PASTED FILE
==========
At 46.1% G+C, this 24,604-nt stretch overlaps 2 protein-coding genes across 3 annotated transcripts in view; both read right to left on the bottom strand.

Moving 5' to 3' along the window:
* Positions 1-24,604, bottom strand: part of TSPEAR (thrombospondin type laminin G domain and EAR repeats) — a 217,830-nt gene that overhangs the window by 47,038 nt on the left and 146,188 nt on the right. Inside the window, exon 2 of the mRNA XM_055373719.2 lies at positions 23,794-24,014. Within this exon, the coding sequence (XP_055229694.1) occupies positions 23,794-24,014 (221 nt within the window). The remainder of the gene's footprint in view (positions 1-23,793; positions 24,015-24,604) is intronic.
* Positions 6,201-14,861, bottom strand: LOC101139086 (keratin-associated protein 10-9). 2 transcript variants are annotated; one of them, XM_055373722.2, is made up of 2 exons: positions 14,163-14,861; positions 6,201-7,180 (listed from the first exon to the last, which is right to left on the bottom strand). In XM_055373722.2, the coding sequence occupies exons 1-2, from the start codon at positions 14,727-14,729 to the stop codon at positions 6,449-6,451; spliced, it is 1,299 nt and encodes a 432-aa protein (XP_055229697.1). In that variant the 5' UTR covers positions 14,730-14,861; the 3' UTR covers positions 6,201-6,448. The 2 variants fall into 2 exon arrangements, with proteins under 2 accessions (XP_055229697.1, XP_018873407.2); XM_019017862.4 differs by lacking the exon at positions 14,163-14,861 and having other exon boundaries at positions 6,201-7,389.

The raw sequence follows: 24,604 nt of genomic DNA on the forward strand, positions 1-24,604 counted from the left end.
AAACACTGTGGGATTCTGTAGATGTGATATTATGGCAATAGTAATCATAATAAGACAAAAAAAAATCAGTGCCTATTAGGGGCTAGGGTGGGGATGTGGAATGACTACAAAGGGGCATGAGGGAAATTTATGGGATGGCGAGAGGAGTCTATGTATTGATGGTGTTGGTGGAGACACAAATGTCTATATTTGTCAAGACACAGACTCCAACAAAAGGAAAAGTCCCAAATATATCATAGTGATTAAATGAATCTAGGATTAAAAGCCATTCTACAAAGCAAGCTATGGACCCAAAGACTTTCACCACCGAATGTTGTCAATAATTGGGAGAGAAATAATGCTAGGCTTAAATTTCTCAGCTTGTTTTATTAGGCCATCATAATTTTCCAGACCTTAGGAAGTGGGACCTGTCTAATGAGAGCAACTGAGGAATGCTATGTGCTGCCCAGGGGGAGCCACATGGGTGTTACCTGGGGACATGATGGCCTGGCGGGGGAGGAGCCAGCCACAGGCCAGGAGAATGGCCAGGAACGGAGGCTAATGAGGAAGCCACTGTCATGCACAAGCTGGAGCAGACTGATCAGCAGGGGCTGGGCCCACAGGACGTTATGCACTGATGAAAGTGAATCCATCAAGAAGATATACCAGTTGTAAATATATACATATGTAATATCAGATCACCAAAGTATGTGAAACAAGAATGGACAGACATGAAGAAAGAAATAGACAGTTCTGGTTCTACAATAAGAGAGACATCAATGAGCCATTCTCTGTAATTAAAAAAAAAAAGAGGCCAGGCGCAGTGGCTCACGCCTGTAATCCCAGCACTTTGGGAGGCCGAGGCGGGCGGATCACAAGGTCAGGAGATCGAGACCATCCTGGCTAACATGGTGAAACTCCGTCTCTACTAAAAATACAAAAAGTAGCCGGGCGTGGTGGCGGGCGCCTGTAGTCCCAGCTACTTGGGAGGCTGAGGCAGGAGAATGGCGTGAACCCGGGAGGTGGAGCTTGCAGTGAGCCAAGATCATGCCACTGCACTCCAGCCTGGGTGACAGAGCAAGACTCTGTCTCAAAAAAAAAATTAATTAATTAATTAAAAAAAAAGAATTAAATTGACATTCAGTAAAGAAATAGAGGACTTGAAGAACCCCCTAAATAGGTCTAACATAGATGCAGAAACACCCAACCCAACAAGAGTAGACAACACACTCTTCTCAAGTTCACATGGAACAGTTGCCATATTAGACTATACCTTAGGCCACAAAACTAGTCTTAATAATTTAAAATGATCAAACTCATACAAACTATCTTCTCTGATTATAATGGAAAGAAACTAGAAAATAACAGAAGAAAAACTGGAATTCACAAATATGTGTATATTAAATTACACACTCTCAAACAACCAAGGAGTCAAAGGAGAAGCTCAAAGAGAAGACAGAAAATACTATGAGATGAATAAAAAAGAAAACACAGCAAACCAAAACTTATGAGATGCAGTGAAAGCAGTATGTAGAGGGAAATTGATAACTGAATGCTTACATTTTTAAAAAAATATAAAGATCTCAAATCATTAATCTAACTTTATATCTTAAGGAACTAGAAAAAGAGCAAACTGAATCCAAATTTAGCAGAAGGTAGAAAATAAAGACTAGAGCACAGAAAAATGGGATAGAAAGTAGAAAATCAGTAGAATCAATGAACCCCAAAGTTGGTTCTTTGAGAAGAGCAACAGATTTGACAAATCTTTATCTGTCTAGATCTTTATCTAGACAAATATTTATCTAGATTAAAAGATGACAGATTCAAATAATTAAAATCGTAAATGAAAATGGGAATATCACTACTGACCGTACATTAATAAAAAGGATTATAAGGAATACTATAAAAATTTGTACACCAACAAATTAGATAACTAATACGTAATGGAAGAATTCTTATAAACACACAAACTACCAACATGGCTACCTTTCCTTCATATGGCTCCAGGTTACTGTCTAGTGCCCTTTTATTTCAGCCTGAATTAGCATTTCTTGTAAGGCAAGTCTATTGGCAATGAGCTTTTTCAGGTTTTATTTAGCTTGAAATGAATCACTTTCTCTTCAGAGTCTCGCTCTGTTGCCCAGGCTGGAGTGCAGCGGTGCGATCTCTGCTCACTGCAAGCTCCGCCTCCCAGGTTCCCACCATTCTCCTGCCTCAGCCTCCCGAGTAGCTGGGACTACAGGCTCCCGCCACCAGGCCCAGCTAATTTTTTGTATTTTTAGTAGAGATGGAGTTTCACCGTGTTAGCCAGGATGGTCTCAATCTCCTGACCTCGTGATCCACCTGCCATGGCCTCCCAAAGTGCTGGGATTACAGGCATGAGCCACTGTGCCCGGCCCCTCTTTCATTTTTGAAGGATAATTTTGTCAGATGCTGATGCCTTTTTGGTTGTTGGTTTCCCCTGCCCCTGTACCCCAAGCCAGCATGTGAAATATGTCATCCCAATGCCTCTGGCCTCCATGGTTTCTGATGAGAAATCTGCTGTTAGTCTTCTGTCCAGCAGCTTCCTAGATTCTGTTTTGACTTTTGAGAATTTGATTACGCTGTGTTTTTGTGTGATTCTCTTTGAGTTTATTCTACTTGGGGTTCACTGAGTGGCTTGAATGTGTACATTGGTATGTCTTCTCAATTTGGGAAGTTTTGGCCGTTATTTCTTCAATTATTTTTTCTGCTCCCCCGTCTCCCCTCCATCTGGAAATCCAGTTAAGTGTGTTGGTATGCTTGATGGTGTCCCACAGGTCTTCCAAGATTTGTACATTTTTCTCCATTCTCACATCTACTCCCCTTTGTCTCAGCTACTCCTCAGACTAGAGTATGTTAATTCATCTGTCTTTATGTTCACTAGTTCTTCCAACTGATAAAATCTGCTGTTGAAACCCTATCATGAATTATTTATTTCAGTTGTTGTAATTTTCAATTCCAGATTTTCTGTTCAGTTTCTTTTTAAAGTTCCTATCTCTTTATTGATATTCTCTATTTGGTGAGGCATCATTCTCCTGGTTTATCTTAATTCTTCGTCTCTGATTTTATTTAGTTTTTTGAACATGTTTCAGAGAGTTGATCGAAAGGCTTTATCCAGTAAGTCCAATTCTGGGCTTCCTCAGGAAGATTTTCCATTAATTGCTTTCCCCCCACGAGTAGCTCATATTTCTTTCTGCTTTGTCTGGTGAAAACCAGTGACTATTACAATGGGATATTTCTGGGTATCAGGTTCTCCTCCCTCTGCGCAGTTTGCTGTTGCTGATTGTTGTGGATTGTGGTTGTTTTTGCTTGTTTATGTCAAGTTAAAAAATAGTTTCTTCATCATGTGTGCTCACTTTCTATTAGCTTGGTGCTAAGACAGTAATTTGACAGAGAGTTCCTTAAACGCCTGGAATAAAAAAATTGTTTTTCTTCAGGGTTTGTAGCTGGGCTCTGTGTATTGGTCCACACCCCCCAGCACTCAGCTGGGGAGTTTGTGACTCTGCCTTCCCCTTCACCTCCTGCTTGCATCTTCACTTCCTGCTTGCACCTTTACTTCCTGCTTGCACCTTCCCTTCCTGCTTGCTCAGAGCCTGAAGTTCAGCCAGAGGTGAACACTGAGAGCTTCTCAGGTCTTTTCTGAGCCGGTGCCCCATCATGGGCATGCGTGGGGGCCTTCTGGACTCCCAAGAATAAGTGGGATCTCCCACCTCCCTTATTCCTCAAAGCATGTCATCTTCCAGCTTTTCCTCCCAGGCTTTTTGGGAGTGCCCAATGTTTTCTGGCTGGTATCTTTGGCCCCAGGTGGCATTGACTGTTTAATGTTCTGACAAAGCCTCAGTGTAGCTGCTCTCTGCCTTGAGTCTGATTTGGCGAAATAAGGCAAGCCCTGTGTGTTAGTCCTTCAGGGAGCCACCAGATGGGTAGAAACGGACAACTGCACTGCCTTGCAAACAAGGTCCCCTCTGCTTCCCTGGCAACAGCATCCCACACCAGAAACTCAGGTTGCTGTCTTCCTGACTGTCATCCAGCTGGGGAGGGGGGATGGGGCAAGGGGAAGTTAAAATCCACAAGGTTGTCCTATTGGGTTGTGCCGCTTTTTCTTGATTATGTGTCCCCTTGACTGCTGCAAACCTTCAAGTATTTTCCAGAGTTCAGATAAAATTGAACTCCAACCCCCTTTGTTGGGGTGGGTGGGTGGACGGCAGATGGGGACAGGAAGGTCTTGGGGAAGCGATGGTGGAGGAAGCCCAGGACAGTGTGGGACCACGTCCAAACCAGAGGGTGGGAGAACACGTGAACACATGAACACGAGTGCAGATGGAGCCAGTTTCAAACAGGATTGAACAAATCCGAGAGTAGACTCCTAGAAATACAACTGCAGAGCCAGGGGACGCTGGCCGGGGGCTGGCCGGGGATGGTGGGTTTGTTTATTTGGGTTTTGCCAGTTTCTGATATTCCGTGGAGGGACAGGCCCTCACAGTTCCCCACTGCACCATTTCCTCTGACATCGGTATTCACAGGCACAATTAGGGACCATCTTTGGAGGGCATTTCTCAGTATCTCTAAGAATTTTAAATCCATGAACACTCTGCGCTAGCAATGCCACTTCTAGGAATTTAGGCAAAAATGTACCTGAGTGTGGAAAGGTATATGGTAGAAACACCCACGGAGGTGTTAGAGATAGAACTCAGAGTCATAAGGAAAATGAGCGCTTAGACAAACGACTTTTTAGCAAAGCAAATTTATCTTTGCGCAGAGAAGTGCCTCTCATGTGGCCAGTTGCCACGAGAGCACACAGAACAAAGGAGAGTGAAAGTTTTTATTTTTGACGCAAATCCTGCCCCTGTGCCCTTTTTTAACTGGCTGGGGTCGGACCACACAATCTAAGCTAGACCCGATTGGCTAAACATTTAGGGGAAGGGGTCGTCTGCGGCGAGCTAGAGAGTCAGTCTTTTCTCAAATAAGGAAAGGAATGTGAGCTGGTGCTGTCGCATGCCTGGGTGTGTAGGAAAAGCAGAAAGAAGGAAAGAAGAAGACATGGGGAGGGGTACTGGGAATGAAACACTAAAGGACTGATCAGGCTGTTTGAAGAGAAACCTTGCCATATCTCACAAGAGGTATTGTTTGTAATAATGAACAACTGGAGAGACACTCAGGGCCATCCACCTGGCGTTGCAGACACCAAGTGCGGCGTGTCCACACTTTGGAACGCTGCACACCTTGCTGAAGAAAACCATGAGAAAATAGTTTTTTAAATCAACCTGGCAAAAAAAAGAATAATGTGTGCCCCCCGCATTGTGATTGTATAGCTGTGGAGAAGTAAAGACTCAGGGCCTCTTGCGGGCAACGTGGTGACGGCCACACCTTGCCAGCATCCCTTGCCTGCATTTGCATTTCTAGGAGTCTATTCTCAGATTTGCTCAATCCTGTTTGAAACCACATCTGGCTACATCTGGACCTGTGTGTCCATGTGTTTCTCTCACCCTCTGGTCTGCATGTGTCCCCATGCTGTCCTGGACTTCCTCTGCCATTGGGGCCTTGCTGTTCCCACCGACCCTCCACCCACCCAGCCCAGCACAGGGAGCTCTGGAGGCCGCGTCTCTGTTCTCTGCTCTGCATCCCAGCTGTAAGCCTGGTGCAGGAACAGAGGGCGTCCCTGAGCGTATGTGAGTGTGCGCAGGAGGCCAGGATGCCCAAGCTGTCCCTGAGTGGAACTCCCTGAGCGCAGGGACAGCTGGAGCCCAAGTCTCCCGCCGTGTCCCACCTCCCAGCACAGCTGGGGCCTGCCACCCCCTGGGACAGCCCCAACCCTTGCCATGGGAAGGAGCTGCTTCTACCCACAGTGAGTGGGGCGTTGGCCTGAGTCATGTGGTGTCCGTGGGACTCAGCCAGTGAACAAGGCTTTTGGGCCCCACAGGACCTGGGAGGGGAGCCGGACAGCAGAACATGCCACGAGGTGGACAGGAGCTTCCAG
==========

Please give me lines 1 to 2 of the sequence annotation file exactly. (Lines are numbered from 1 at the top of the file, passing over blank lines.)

At 46.1% G+C, this 24,604-nt stretch overlaps 2 protein-coding genes across 3 annotated transcripts in view; both read right to left on the bottom strand.

Moving 5' to 3' along the window: